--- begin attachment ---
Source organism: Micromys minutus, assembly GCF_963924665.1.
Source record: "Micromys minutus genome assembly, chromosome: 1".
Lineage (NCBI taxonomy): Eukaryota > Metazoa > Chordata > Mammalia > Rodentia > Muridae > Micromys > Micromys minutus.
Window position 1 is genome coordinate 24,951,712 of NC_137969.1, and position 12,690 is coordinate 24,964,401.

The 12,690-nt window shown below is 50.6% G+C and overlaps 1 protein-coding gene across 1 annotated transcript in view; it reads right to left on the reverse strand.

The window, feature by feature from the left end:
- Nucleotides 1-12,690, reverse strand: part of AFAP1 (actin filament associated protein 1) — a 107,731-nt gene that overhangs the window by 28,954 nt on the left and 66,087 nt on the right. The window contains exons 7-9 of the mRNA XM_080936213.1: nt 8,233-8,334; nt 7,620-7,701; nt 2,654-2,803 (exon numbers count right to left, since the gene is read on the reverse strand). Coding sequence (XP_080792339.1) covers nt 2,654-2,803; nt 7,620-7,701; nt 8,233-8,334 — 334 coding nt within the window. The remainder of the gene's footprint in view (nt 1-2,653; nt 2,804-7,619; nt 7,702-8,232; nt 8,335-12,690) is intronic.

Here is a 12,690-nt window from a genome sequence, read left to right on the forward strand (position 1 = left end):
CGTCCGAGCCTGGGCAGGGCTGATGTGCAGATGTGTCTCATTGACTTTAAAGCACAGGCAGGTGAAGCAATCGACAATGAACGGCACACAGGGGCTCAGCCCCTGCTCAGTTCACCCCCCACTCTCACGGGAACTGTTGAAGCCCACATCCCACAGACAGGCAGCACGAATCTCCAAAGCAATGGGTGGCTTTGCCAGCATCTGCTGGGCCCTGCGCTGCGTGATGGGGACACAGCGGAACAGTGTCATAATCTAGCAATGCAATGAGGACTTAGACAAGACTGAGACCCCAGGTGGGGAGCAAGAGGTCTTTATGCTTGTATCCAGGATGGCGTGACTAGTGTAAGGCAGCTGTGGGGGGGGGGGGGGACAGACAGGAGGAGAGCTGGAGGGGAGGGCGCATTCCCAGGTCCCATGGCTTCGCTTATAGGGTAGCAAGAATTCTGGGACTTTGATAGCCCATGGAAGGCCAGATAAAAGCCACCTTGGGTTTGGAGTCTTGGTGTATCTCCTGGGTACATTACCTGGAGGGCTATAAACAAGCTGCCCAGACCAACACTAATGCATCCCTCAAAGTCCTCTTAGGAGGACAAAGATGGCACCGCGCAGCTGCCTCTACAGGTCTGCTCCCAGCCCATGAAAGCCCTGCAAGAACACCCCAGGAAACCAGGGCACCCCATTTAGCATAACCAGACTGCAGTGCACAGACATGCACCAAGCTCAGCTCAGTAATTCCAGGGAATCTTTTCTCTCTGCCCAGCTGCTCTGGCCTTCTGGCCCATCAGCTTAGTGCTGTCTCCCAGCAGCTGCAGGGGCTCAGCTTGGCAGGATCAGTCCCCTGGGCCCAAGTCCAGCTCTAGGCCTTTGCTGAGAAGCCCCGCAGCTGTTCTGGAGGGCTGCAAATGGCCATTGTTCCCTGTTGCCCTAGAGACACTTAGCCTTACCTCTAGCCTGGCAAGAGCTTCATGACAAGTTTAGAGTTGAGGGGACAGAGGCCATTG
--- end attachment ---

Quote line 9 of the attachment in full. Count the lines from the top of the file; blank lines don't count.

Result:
CGTCCGAGCCTGGGCAGGGCTGATGTGCAGATGTGTCTCATTGACTTTAAAGCACAGGCAGGTGAAGCAATCGACAATGAACGGCACACAGGGGCTCAGCCCCTGCTCAGTTCACCCCCCACTCTCACGGGAACTGTTGAAGCCCACATCCCACAGACAGGCAGCACGAATCTCCAAAGCAATGGGTGGCTTTGCCAGCATCTGCTGGGCCCTGCGCTGCGTGATGGGGACACAGCGGAACAGTGTCATAATCTAGCAATGCAATGAGGACTTAGACAAGACTGAGACCCCAGGTGGGGAGCAAGAGGTCTTTATGCTTGTATCCAGGATGGCGTGACTAGTGTAAGGCAGCTGTGGGGGGGGGGGGGGACAGACAGGAGGAGAGCTGGAGGGGAGGGCGCATTCCCAGGTCCCATGGCTTCGCTTATAGGGTAGCAAGAATTCTGGGACTTTGATAGCCCATGGAAGGCCAGATAAAAGCCACCTTGGGTTTGGAGTCTTGGTGTATCTCCTGGGTACATTACCTGGAGGGCTATAAACAAGCTGCCCAGACCAACACTAATGCATCCCTCAAAGTCCTCTTAGGAGGACAAAGATGGCACCGCGCAGCTGCCTCTACAGGTCTGCTCCCAGCCCATGAAAGCCCTGCAAGAACACCCCAGGAAACCAGGGCACCCCATTTAGCATAACCAGACTGCAGTGCACAGACATGCACCAAGCTCAGCTCAGTAATTCCAGGGAATCTTTTCTCTCTGCCCAGCTGCTCTGGCCTTCTGGCCCATCAGCTTAGTGCTGTCTCCCAGCAGCTGCAGGGGCTCAGCTTGGCAGGATCAGTCCCCTGGGCCCAAGTCCAGCTCTAGGCCTTTGCTGAGAAGCCCCGCAGCTGTTCTGGAGGGCTGCAAATGGCCATTGTTCCCTGTTGCCCTAGAGACACTTAGCCTTACCTCTAGCCTGGCAAGAGCTTCATGACAAGTTTAGAGTTGAGGGGACAGAGGCCATTG